Film: The Grand Budapest Hotel, by Pranada Devi

When a storyteller narrates a story, there is inevitably a certain amount of artistic license, fantastic details that become more fantastic with each retelling. As the story is passed on from one teller to the next, the luminous and the ludicrous increase until they become almost mythologized. A good film director can take advantage of this nature of storytelling, choosing imagery, sets and colors, and turns of speech or action that might not be believable in a straight documentary-type film, but become part of the delight in a storytelling film. “Big Fish” was an example of this, as was “Life of Pi”. “The Grand Budapest Hotel” is one of the latest in this storytelling style, and it is quite simply an excellent movie.

It is set up as a story within a story, where the narrator to whom we are first introduced gives way within a flashback to the voice of a second narrator. This second narrator is Zero Moustafa, owner of the Grand Budapest Hotel. Once the first narrator sets the scene of the hotel as it existed in 1968, Moustafa (F. Murray Abraham, who won an Academy award for his role as Salieri in 1984’s Amadeus) takes over and brings us back to his beginnings as a lobby boy (played by Tony Revolori in a debut role) at the hotel in the period between the wars. His manager and idol is the concierge M. Gustave (Ralph Fiennes), immediately shown to be tremendously effective and capable. We also learn over time of some of the extra attention and services he provides his clientele that make him so popular. Zero and Gustave soon find themselves embroiled in a murder mystery, where Gustave himself has been framed for the crime and is sent to prison. With Zero’s help, he escapes and they make a mad journey through the mountains aided by a series of unlikely helpers (including hotel concierge Monsieur Ivan, played in Godfather style by Bill Murray) and pursued by the menacing and murderous Jopling (Willem Dafoe with a black dye job, brush cut and death’s head brass knuckles, leering at every turn as an unredeemably evil goon).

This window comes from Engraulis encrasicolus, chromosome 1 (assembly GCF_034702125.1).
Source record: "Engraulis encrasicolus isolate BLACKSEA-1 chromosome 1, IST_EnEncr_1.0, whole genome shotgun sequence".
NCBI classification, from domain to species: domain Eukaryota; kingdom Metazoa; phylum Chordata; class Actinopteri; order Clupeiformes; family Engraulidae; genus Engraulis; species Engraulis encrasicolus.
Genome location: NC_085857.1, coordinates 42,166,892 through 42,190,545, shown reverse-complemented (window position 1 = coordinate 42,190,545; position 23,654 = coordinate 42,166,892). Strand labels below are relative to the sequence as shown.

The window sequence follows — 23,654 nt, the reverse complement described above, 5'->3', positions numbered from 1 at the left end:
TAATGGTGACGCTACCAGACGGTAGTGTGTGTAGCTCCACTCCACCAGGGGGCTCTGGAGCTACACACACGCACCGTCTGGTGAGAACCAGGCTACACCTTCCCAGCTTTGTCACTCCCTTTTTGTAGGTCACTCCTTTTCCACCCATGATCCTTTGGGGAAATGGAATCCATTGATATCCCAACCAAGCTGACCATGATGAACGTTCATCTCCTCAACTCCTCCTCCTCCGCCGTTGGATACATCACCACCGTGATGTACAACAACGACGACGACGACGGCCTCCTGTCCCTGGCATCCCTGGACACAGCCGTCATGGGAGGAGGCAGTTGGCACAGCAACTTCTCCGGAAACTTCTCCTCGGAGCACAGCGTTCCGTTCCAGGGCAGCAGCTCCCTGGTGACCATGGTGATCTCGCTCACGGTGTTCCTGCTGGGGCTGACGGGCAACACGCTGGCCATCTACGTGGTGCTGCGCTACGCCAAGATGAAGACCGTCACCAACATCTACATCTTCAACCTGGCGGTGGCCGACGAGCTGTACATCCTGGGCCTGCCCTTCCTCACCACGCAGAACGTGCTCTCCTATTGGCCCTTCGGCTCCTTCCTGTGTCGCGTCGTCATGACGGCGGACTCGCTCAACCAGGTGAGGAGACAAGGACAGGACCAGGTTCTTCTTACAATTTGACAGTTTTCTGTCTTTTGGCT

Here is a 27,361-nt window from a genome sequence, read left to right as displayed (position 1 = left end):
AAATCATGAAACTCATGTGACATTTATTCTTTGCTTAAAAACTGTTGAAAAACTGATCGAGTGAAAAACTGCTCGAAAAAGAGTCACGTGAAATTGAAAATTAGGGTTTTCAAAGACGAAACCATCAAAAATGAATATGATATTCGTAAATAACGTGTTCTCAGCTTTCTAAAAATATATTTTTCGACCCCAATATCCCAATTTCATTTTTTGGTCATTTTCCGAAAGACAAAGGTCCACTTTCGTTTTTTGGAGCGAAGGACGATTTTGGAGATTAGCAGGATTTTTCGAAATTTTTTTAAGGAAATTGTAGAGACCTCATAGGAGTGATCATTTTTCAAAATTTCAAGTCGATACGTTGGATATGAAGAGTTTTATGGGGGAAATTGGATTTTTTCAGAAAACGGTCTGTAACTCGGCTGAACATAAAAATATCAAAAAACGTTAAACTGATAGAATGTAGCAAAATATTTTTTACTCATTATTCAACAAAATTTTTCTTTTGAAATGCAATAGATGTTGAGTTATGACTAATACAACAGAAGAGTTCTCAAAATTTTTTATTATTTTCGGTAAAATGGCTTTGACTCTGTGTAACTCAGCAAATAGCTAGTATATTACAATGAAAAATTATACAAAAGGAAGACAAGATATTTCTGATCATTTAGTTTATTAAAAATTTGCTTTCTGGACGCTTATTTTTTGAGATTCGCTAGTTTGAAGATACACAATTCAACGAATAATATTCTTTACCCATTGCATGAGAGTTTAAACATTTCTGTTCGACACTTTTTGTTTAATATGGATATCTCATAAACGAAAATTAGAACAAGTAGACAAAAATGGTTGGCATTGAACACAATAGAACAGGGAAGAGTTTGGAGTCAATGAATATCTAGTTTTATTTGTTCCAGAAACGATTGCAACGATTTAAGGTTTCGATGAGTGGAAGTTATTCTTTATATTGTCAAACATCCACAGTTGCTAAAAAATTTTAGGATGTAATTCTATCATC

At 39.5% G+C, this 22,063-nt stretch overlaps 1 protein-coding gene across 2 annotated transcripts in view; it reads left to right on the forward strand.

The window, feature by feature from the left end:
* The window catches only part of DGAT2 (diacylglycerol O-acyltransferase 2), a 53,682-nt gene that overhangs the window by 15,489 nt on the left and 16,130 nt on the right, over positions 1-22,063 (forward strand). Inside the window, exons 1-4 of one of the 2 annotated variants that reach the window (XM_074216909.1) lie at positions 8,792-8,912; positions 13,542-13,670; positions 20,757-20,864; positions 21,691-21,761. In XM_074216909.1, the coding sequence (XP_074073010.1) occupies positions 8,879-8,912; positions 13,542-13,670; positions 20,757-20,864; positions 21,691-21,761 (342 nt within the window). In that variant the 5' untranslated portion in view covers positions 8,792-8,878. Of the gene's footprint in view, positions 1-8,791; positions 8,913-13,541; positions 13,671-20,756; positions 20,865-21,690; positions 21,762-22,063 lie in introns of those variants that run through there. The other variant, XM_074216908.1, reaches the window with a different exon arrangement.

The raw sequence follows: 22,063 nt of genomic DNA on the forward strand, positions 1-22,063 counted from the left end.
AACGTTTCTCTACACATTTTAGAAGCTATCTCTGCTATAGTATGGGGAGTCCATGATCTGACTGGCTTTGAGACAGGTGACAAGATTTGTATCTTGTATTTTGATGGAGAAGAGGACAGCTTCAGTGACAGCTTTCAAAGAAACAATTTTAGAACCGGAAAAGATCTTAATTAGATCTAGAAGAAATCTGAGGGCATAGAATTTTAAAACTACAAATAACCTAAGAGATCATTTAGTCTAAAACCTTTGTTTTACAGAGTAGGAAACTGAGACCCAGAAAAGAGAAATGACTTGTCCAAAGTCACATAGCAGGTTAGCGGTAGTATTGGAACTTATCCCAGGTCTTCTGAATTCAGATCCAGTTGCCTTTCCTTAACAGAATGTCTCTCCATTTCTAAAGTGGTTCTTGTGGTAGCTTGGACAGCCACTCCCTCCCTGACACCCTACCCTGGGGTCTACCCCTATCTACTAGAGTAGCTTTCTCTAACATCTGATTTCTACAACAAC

In the end, the various resolutions come fast and furious, piling up on top of each other as quickly as they can be narrated. This is the license of the storyteller: to linger on the entertaining parts of the journey, and to quickly wrap up what would become upsetting or or less engaging if given more screen time. In this manner, the movie manages to keep humor even in dark moments.

“The Grand Budapest Hotel” is visually rich, and played expertly by actors (other great performances not already mentioned include Tilda Swinton, Jeff Goldblum, Saoirse Ronan and Adrien Brody) who know the comic value of appearing absolutely serious the more ludicrous the scene becomes. While the humor can be a little dark at times, and you should be ready for some well-placed swear words, it’s a delightful bit of storytelling and one of the best movies currently playing.

pranadawithhostasmallerPranada Devi is a communications professional living in Toronto, Canada. She is the Managing Editor of Parvati Magazine, and serves as an advisor on marketing communications for Parvati’s various projects. Recently, she edited Parvati’s new book “Confessions of a Former Yoga Junkie”, which has gone on to sell out its first two printing runs.